The telltale signs of summer ending in Georgia: the trees are dropping leaves on the driveway, the afternoon highs are in the low 90s, and the harvest is in at the markets. Tomatoes; some late peaches, still eye-poppingly sweet; zucchini; bell peppers; corn; cantaloupes, astoundingly stinky ripe and full of flavor; and even a few watermelons, still crisp though low on the sugar scale. And okra - between the technicolor glory of August and the sturdy greens and squashes of October, is okra. People either love or hate the prickly pods with pearly seed-filled interiors - most citing the slime factor, but I love them all ways, always.
Okra was brought to the United States on the slave ships from Africa, and can be used as a stew-thickener in familiar dishes such as gumbo. Many a Southern cook I know swears by a meatless, streamlined version of this known as "okra and tomatoes" and it's usually just those few ingredients, united in holy matrimony by Father bacon and served over rice. Okra is delicious when chopped into short lengths, dipped in a cornmeal batter and fried - some folks will call that Cajun popcorn, although I'm not sure it's particularly authentic to Louisiana. Okra can be pickled, in fact, an okra pickle is a splendid garnish for a Bloody Mary.
I recently picked up a new okra recipe, thanks to two-time James Beard award winning author Nathalie Dupree. Nathalie is near and dear to Atlantan's hearts - she was a cooking instructor here and on PBS stations for years. I have many of her books and use them for inspiration frequently. And now I can say with a barely concealed squeal of delight - she’s my Facebook friend! Nathalie lives in Charleston, S.C. now, where she writes for the Charleston Post and Courier. Being her Facebook friend is like reading her books and asking questions and getting an answer back within minutes. In a recent post, she detailed a Southern vegetable feast with her favorite method for cooking okra - thinly sliced, tossed with olive and oil and salt and roasted in a hot oven.
Dear reader, I can't leave you with just one recipe for okra, and not even a real recipe at that, so I featured the okra chips in my End of Summer Menu:
Roast Chicken with Honey, Grapes, Rosemary and Thyme
Plum Crumble with Cinnamon Yogurt Cream
Late summer grapes are coming into markets and they are sweet and juicy. We mostly eat them as a snack, but they are fun to cook with, adding a tasty element to a marinated chicken.
Roast Chicken with Honey, Grapes, Rosemary and Thyme
Marinate the chicken for up to a day before roasting. This is a small quantity of marinade for the chicken - the key is to use a large plastic bag and squeeze the air out, allowing the bird to make contact with the marinade.1/4 cup olive oil
1/4 cup red wine vinegar
1/4 cup honey
1 cup white wine
2 tablespoons kosher salt
Freshly ground black pepper
3 cloves garlic, peeled and smashed
3 sprigs fresh rosemary
3 sprigs fresh thyme
5 pound roaster chicken
2 cups red seedless grapes, divided
Additional thyme and rosemary sprigs for garnish
1. Assemble the marinade: combine all ingredients except for chicken and grapes in large zippered bag. Make sure the salt dissolves. Add chicken to bag, carefully squeezing out all of the air, so that the marinade thoroughly covers the bird. Place in a plastic container, then the fridge overnight or for up to a day.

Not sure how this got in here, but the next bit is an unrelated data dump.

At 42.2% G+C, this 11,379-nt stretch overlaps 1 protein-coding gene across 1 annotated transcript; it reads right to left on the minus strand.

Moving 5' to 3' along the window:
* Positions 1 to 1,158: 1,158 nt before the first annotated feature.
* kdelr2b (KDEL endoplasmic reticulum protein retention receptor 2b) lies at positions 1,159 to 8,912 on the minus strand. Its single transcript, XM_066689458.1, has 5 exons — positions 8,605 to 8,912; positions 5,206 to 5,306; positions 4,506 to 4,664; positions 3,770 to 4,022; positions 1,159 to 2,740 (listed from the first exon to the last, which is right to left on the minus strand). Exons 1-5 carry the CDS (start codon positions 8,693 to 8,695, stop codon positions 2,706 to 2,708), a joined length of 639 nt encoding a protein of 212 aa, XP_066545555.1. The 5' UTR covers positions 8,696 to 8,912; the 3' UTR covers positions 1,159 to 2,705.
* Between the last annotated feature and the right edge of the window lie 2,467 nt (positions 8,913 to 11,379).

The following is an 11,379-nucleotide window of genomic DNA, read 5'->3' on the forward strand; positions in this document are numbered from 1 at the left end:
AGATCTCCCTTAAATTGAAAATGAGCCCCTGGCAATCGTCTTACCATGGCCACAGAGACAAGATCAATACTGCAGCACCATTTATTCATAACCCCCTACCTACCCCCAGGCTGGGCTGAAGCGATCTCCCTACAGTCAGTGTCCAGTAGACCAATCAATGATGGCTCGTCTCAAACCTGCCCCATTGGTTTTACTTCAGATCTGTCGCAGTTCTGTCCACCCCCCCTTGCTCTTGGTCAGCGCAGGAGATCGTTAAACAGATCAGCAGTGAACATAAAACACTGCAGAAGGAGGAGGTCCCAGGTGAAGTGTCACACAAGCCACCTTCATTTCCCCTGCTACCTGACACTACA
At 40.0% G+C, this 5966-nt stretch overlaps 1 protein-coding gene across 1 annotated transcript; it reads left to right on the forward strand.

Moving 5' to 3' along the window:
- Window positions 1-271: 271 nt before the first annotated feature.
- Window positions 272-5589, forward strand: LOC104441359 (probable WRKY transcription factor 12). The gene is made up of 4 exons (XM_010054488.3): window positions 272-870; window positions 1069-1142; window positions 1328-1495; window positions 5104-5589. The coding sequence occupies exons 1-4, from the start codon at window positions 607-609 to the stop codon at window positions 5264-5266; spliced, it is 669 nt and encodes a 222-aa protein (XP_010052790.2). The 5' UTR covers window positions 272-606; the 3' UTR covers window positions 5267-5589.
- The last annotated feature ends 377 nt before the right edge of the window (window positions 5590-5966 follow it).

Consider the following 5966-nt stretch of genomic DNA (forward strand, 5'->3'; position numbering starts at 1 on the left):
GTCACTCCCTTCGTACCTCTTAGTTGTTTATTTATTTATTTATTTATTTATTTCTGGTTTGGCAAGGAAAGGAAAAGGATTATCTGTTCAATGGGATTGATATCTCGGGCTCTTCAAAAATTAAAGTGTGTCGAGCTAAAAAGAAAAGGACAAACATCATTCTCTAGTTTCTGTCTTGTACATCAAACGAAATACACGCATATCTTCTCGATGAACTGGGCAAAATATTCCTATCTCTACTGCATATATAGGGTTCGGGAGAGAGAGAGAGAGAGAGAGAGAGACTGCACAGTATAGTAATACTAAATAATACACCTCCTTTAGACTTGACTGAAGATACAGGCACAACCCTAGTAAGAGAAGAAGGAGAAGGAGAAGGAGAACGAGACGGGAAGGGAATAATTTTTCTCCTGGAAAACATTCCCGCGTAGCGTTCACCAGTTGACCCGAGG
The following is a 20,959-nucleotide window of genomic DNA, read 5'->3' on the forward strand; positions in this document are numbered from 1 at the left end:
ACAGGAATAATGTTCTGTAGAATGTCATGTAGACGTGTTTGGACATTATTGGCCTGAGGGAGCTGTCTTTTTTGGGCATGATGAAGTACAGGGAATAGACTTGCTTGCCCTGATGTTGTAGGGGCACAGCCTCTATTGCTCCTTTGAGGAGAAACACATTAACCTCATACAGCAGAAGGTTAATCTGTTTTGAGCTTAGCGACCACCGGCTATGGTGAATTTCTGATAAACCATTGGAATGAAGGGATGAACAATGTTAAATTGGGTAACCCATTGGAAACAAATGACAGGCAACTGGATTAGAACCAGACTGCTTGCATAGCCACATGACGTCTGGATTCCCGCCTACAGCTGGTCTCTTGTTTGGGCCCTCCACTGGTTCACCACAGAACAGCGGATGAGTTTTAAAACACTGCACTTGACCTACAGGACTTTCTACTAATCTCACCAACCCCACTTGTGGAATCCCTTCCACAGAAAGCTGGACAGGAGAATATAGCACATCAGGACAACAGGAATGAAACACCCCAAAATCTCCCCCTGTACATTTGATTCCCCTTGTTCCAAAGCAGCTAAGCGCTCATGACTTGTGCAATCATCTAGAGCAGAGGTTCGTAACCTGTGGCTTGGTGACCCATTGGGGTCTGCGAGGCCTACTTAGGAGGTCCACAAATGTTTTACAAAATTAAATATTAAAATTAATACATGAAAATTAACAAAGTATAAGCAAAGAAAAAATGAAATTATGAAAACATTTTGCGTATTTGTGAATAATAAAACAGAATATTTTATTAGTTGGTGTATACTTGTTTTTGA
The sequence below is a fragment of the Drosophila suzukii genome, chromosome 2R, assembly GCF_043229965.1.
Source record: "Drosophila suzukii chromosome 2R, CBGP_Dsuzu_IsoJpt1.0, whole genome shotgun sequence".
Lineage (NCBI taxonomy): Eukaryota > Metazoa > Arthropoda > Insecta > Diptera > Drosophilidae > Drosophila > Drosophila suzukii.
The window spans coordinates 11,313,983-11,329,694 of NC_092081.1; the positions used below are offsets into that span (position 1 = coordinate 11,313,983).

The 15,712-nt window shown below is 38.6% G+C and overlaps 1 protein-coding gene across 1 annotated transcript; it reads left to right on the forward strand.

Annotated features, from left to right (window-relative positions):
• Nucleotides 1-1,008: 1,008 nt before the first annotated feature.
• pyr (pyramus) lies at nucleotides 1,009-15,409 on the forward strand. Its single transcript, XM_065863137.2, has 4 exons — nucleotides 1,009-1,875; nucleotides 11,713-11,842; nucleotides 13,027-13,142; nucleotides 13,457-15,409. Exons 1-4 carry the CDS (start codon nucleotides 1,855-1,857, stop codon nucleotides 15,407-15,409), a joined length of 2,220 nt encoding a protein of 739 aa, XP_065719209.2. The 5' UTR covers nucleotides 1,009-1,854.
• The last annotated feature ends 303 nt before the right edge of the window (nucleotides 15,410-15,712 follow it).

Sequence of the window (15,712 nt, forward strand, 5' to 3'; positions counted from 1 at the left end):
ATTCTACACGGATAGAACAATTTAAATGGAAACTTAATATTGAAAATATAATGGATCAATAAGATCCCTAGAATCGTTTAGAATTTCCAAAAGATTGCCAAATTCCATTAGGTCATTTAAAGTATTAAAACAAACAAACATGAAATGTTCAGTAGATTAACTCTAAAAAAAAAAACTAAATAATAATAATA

2. When you're ready to roast, turn the oven to 450°. I use a cast iron skillet, but a roasting pan will do just fine. Place 1 cup grapes in bottom of skillet or pan, then the marinated bird, one breast side up. Roast at 450° for 15 minutes. After 15 minutes, turn bird to other breast side and roast for 15 minutes. Turn bird breast side down for 15 additional minutes. Finally, roast the bird breast side up for 30 minutes or until a meat thermometer placed into the thickest part of the breast reads 165°.
3. When chicken is ready, place on platter and let rest for a few minutes. Pour liquid in bottom of pan into a degreasing cup. Stir remaining 1 cup grapes into the degreased liquid and spoon onto platter around the bird. Garnish with sprigs of rosemary and thyme.
And for dessert, a plum crumble, made with juicy tart-sweet plums, the last of summer's stone fruit from California.
Plum Crumble with Cinnamon Yogurt
This is an adaptation of a Martha Stewart recipe from back in the day, 1995's "Martha Stewart Cookbook." It would work with many kinds of stone fruit, but plums are inexpensive this time of year and lovely with the creamy custard and spicy crust. This is one of those "divided" recipes that require you to pay attention to the directions. Follow closely!
1 1/4 cups sugar
1/4 teaspoon salt
1 stick unsalted butter, chilled and cut into small pieces
1 1/4 cups all-purpose flour
3/4 teaspoon ground cinnamon
1/4 teaspoon nutmeg
1/4 teaspoon baking powder
1/2 cup whole milk
2 teaspoons vanilla extract
8 dark plums, pitted and cut into wedges
1. Preheat oven to 350°. In a medium bowl, combine the sugar and salt and cut in butter until it resembles coarse meal. Stir in flour. Set aside half the mixture - this will become the streusel topping.
2. With one-half of the mixture, add cinnamon, nutmeg, baking powder and remaining egg. Mix until blended and press into the bottom of a baking dish - I use a round stoneware dish approximately 9 inches in diameter. Bake for 10 minutes.
3. In a small bowl, whisk together 1/4 cup sugar, the milk and vanilla.
4. Remove the baked pastry from the oven and cover with the sliced plums. Pour the milk mixture over and sprinkle with streusel. Bake at 350° for 30 minutes or until brown on top and bubbly around the edges. Serve warm with vanilla yogurt spiced with cinnamon.
Text and images © 2010, Lucy Mercer.